Last October, Michael Kates ’80 called William Cohan ’81 with a tempting offer. Kates had found a great deal with a tour-company expedition to Mount Everest’s south base camp in Nepal. Was Cohan in?
Although the Duke roommates had traveled together throughout Europe after Kates’ graduation and stayed in regular touch during the three decades since, their lives had taken them in different directions. Kates became a radiologist in Philadelphia; Cohan went into investment banking and then became an author and journalist in New York. Yet the prospect of reconnecting with each other for a once-ina- lifetime journey to the world’s highest mountain eclipsed any initial fear and trepidation.
Still, both were well aware of the risks involved. Crippling blisters. Altitude sickness. Death. (Cohan had been on a National Outdoor Leadership School trip in Washington State led by Scott Fischer, the American climber and guide who died descending the summit of Mount Everest in 1996.)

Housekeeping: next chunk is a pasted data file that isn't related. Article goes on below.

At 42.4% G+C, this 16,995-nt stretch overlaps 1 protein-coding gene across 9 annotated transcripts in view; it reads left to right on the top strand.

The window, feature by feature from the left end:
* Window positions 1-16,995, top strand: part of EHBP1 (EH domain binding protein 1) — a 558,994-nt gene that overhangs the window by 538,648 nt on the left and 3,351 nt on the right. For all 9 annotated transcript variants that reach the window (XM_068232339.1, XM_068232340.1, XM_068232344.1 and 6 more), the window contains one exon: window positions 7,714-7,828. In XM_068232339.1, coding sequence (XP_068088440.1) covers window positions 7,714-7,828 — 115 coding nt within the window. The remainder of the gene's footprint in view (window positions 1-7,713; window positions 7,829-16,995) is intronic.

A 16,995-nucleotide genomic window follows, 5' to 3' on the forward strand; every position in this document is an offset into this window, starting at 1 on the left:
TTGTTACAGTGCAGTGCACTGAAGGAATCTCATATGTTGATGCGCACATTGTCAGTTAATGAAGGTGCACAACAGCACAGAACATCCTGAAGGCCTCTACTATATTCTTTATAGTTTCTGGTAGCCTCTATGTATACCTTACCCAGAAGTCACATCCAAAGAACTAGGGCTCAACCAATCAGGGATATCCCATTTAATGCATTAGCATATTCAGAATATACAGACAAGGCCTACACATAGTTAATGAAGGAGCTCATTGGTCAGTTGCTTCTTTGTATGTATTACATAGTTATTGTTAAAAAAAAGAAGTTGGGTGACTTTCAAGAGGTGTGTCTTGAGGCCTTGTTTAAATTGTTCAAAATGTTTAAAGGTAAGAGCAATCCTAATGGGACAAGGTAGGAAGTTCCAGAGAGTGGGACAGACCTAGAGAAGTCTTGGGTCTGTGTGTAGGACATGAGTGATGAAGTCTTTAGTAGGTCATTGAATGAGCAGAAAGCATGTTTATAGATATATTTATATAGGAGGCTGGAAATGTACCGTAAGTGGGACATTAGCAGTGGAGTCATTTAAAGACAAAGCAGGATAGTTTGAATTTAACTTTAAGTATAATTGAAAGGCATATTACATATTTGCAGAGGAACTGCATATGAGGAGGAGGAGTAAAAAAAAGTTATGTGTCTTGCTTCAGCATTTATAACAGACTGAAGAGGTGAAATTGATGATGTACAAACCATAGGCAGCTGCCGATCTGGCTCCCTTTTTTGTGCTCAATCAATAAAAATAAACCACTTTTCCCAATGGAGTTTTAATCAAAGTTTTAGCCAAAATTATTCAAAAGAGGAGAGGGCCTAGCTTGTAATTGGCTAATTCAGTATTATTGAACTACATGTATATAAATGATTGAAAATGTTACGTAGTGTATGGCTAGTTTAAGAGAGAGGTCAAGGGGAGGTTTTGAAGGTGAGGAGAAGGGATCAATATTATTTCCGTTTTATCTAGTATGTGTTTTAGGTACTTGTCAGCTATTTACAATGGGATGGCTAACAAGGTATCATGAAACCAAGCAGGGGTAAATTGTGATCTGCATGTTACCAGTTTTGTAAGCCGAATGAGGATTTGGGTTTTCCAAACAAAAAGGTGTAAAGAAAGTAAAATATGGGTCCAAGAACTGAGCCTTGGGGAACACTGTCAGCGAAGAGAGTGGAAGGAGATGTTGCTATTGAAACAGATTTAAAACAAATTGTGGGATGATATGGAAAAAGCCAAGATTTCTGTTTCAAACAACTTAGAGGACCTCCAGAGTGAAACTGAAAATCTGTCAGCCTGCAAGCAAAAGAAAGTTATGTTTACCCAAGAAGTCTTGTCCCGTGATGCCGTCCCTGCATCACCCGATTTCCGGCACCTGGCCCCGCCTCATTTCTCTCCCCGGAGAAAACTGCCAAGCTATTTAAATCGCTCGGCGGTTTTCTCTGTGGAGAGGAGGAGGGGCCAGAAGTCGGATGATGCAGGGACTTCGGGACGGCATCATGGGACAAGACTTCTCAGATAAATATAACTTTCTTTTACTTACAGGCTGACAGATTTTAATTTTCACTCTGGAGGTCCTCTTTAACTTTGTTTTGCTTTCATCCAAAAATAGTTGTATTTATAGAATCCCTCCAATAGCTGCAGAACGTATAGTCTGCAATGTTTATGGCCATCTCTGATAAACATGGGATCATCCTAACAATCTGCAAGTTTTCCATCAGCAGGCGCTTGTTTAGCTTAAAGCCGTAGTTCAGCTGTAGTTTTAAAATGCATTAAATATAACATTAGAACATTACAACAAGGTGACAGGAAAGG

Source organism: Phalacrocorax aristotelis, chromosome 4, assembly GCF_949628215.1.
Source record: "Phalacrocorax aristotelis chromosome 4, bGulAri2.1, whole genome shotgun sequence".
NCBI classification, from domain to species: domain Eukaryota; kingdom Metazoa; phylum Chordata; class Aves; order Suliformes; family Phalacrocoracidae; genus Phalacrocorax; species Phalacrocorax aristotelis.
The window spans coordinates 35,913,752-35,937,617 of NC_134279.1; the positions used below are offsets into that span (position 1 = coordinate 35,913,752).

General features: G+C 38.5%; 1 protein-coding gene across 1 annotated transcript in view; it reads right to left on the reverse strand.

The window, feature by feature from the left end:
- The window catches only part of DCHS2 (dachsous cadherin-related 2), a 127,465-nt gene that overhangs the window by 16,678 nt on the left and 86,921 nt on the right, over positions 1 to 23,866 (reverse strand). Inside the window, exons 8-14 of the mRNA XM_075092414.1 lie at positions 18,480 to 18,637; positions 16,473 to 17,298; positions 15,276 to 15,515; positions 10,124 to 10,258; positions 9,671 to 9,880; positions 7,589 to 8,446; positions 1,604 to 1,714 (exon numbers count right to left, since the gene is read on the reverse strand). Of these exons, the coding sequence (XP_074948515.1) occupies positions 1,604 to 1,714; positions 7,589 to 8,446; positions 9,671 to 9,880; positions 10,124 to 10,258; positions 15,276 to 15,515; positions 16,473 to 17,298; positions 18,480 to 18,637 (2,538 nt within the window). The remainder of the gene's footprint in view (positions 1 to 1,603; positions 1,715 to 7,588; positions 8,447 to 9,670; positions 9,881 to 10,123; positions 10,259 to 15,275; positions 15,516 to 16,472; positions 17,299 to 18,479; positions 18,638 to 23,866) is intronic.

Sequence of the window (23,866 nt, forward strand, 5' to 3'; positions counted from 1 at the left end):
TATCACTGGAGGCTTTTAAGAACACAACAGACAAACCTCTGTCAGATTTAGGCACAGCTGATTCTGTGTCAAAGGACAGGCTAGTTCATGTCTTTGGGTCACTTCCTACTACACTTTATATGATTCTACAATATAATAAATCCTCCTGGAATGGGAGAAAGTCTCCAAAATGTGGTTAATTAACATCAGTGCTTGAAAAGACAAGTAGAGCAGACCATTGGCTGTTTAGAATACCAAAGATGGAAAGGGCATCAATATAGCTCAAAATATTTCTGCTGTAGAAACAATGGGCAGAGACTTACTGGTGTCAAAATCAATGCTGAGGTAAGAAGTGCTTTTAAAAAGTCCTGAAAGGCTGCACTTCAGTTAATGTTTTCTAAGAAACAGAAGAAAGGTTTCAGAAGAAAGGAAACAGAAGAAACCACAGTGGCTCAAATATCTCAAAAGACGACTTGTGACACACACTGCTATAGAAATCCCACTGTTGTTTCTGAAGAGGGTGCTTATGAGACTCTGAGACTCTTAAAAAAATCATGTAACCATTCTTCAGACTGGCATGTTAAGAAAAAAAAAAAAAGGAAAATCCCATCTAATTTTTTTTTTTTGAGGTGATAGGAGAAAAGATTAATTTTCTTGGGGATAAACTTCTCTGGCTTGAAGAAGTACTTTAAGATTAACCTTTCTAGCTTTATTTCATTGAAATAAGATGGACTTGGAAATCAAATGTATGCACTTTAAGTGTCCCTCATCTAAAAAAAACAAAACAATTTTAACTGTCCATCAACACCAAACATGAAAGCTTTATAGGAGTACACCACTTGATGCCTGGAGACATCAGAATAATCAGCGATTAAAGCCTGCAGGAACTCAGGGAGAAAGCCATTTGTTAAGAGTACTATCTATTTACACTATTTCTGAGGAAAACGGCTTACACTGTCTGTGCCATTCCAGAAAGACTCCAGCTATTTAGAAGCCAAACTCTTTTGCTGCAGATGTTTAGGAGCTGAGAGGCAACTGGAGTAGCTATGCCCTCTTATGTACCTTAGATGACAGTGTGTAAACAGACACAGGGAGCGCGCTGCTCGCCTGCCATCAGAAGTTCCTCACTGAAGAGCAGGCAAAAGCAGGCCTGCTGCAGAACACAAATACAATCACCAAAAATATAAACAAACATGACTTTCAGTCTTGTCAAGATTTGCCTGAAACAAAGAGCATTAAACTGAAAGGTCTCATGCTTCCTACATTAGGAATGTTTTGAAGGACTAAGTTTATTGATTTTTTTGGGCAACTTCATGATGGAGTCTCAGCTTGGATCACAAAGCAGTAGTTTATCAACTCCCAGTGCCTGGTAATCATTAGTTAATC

As it turned out, both Kates and Cohan were up to the challenge and made it to Everest base camp, at nearly 17,600 feet, without incident. The next day, they went even higher: to the summit of Kala Patthar at 18,400 feet, which provided a stunning view of Everest’s peak. During the three-week trek, they stopped at Buddhist shrines and monasteries, primitive tea houses heated by burning yak dung, and memorials to hikers who had died on Everest— including that of Fischer, whose body remains on the mountain.
Both men say the trip profoundly changed them. “Even pictures don’t communicate how extraordinary the experience was,” says Cohan. “It was physically and emotionally demanding but also spiritually and culturally fascinating. And sharing it with my Duke roommate made it even more special.”